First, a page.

Lauren Weber, a journalist and lifelong cheapskate, first envisioned In Cheap We Trust as an investigation into how Americans strayed so far from thrift, that virtue supposedly so integral to our national identity. She discovered that the financially prudent American is mostly a myth. In almost every generation someone-from Benjamin Franklin to Thoreau to that guy who wrote Into the Wild -has proclaimed the virtues of the simple life, but in reality, most of us tend toward frugality only when we have to, mainly during wars and downturns, and a public rhetoric emerges to support it.
In between, we buy more than ever, and plenty of rhetoric has supported that, too. Politicians and business interests consciously orchestrated the shopping spree of the '50s to keep the United States from slipping into another depression after World War II. As that obnoxious multigenerational laundry ad they play during Mad Men makes clear, the American housewife was their primary target .
Just as often as we’ve praised the fiscally prudent, Weber says, we’ve derided the cheap as ungenerous and anti-American-see the role it has played in derogatory stereotypes of Jewish and Chinese immigrants. No wonder Americans are so anxious about our spending and what other people think of it, even in times of plenty. A 2006 pre-recession study Weber cites in the book found that thinking about a big-ticket purchase produced a synaptic frenzy in the part of the brain that registers pain.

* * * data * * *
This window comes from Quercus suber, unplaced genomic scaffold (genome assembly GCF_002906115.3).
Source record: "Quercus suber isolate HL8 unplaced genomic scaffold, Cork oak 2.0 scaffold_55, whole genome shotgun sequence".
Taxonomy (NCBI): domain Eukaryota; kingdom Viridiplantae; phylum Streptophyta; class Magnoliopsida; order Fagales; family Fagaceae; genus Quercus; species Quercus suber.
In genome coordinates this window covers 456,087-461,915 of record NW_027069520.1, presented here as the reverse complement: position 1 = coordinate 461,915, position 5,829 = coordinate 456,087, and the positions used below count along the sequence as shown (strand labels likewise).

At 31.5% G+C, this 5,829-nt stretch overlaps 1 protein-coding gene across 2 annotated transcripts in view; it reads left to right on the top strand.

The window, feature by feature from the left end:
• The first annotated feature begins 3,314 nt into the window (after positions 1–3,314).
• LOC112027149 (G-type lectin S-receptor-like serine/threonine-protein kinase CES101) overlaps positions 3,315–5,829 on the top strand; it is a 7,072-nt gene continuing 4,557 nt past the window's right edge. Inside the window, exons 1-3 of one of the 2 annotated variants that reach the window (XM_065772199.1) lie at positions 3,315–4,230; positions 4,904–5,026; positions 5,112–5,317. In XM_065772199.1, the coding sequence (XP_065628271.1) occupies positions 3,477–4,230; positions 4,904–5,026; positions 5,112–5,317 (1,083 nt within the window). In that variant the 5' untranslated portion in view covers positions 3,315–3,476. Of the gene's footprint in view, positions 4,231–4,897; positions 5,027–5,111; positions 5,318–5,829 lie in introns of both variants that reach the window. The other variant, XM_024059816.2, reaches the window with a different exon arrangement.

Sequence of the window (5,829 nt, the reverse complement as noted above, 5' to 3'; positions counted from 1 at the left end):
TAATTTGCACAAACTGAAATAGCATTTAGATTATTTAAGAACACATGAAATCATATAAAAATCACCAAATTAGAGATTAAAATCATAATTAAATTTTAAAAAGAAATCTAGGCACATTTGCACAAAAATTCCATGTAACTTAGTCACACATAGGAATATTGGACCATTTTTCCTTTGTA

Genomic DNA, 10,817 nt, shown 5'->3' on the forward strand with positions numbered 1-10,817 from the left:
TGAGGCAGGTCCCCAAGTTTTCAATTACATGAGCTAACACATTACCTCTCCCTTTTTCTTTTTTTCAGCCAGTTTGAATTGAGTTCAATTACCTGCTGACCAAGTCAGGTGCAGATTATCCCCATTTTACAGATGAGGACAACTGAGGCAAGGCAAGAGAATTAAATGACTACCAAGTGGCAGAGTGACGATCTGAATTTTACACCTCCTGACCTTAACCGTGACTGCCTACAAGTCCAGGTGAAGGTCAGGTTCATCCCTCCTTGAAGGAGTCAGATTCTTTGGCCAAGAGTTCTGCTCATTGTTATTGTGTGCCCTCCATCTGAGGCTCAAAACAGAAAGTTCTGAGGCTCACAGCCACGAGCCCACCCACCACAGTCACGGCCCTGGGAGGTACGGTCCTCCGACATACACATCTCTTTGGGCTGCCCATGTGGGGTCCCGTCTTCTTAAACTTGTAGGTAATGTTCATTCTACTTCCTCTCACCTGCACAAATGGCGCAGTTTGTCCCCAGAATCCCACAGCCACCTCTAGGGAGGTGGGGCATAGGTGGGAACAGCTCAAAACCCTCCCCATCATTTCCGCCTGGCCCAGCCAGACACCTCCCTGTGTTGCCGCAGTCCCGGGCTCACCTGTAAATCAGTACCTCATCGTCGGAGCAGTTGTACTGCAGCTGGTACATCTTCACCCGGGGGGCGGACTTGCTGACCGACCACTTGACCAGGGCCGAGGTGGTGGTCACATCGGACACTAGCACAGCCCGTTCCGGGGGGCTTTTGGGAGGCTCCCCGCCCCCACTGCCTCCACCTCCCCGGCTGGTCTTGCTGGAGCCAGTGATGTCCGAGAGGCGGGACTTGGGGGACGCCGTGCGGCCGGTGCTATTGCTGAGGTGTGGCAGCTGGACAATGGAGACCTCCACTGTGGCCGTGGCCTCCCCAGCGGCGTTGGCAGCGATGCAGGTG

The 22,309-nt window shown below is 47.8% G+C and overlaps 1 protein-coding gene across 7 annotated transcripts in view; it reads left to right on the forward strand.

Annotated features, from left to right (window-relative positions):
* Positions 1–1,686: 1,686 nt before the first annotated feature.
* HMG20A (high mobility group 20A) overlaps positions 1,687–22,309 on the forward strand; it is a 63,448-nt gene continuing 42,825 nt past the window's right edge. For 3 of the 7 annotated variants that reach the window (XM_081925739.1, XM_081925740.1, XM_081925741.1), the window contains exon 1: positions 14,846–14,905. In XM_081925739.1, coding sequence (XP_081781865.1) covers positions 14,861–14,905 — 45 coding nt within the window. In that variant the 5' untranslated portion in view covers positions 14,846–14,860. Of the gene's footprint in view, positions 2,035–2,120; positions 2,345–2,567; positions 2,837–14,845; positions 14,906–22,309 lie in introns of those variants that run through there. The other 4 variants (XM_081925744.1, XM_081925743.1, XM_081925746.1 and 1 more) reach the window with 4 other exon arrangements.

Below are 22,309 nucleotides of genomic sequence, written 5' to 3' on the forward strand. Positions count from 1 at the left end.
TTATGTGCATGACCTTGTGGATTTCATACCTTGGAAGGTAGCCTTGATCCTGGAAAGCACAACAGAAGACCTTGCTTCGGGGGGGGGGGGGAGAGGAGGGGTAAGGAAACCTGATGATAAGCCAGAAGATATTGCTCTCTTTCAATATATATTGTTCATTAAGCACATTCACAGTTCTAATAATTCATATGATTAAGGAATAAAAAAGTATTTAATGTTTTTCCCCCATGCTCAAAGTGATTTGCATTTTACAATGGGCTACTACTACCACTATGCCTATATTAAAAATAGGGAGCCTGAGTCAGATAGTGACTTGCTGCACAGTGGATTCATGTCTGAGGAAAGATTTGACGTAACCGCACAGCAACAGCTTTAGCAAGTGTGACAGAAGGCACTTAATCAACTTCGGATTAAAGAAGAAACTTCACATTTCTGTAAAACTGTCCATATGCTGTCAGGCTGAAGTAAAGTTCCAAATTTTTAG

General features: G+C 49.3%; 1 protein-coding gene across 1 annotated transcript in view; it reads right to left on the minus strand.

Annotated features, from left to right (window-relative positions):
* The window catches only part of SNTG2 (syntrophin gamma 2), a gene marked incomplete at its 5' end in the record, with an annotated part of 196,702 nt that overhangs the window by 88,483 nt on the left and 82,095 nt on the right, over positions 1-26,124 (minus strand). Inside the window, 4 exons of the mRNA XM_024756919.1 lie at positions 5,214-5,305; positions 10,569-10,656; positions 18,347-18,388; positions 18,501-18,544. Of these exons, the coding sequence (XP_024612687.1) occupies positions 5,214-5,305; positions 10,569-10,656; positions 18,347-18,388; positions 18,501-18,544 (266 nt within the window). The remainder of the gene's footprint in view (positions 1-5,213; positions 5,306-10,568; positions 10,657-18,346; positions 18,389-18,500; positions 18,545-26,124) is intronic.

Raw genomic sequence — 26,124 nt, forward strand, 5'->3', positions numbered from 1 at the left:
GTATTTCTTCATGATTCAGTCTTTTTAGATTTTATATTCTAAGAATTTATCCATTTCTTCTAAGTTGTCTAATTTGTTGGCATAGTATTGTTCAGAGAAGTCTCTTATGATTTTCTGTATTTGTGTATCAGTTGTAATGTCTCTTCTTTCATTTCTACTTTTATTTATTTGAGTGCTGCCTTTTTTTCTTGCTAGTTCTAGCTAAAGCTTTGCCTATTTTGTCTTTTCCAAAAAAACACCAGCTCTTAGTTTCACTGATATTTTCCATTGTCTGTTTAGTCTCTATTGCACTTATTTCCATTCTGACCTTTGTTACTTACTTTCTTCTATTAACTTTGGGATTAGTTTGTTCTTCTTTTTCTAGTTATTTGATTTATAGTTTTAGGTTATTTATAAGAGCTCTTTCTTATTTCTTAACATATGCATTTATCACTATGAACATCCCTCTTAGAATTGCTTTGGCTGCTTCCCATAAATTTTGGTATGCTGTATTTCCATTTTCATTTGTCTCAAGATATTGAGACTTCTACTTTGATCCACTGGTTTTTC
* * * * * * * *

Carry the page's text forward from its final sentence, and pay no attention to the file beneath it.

In Cheap We Trust is a defense of thrift, but a sincere, inquisitive one. Weber believes that sustainable economic strength lies in achieving a higher savings rate and not being, for instance, $585 billion in debt to the Chinese. But she also rejects the reliance on low-price disposable retail that Ellen Ruppel Shell critiqued this summer in Cheap ( DoubleX excerpted Shell’s chapter on outlet malls here ) that is bad for the environment and feeds our penchant for instant gratification. Most of all, Weber sets out to prove that a frugal lifestyle is possible. To prove it she goes dumpster diving with the pacifist anarchist Freegans and interviews individuals who live on very little, not for political reasons but because it makes them happier. With admirably little sentimentality, Weber argues that frugality brings freedom. I bought it, guilt-free.